Job Postings, Mind Maps and Missing Skills

I spent a little time today looking at some Product Manager (PM) job posts. Not because I’m thinking of moving anywhere anytime soon. I actually love my role as PM at TestRail and have no desire to change it for the foreseeable future. You never do know what’s around the corner though, so it pays to keep an eye on things… I think of reviewing job postings as a form of primary research also, since it often leads me to some decent career insights. Today being a case in point.

As I reviewed the various postings (not a huge number of them, since I had filtered for remote gigs), I started to take some notes about the various desired skills. Sketching them out in a mindmap, as I customarily do with such information. My first cut of the mindmap is below. It’s very rough, and very me focused, so I wouldn’t pay too much attention to it. Your mileage may vary in terms of the actual skills; though the approach to career development I think is fairly solid. In essence:

  1. Look at relevant job postings for the role(s) you’re interested in.
  2. Document the required skills in some meaningful fashion.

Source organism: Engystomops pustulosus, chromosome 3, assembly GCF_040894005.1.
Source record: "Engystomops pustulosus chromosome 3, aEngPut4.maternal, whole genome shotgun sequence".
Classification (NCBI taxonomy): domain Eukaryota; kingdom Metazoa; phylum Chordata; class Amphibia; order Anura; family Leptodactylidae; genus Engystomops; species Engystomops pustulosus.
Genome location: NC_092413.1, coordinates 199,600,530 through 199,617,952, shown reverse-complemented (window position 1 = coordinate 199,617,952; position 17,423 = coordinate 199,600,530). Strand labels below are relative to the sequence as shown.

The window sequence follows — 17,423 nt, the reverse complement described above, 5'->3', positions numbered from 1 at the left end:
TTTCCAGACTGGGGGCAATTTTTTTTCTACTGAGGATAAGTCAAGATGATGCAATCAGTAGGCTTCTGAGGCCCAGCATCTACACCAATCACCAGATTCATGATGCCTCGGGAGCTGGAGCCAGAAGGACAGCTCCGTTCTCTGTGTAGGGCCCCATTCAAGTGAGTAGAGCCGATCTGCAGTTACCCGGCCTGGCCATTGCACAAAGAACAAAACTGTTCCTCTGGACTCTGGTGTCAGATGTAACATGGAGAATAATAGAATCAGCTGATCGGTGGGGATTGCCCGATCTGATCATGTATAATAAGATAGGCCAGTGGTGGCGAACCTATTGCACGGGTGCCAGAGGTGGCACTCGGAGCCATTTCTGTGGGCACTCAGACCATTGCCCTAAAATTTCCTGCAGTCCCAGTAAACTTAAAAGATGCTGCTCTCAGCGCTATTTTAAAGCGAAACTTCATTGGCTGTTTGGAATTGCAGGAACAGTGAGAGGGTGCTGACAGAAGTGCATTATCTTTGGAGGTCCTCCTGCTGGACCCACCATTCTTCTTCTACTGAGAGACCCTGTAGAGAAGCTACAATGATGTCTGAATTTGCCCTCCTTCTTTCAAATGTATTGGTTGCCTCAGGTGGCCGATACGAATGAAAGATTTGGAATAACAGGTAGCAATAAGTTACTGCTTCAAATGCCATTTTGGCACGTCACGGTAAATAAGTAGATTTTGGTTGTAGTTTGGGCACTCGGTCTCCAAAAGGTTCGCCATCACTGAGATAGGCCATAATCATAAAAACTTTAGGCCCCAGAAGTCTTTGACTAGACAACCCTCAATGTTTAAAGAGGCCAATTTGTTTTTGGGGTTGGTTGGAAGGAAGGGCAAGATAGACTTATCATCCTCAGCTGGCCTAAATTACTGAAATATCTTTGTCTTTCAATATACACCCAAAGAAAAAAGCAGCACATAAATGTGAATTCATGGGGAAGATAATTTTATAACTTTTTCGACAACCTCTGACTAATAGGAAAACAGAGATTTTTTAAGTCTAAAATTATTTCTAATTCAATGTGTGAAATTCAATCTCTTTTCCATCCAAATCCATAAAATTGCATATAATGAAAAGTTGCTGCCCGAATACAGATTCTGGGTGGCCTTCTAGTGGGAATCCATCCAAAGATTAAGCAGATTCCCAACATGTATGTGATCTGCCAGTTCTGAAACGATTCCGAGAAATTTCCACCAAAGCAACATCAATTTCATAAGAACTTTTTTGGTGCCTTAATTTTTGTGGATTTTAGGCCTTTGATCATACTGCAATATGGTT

3. Identify the ones you’ve got and the ones you’re missing.
  4. Plug the gaps where possible to do so.
  5. Repeat as necessary.

What I took away from the exercise was that I’m ok with most of the items on the list, with a couple of glaring omissions:

  • Data science and numbers generally aren’t my strongest areas. Fortunately, there’s plenty of places on the web I can go and learn about those. And for the most part, when number crunching is needed, you can Google a solution fairly easily. Having an intuitive understanding of the why of numbers is a somewhat different matter though, and one that likely requires a bit more effort.
  • Innovation… I think you might reasonably arrive at the conclusion that innovation is a function or byproduct of all the other items on the mindmap. But I’m not convinced the argument would stand up to scrutiny. So until proven otherwise, I’m going to treat it like a discrete skill, that can be learned. My question is where? And how?


 

The obvious answer is “on the job”. Which is all well and good, but still requires some thought about where the best (least risky) areas are to devote my efforts to. In any event, just identifying it as an area on which I need to work is a step in the right direction. In the meantime, if you have any thoughts on the subject, please do let me know about them!

Thanks for reading. Feel free to reach out via a comment or on the socials if anything resonates.

Cheers,
Simon

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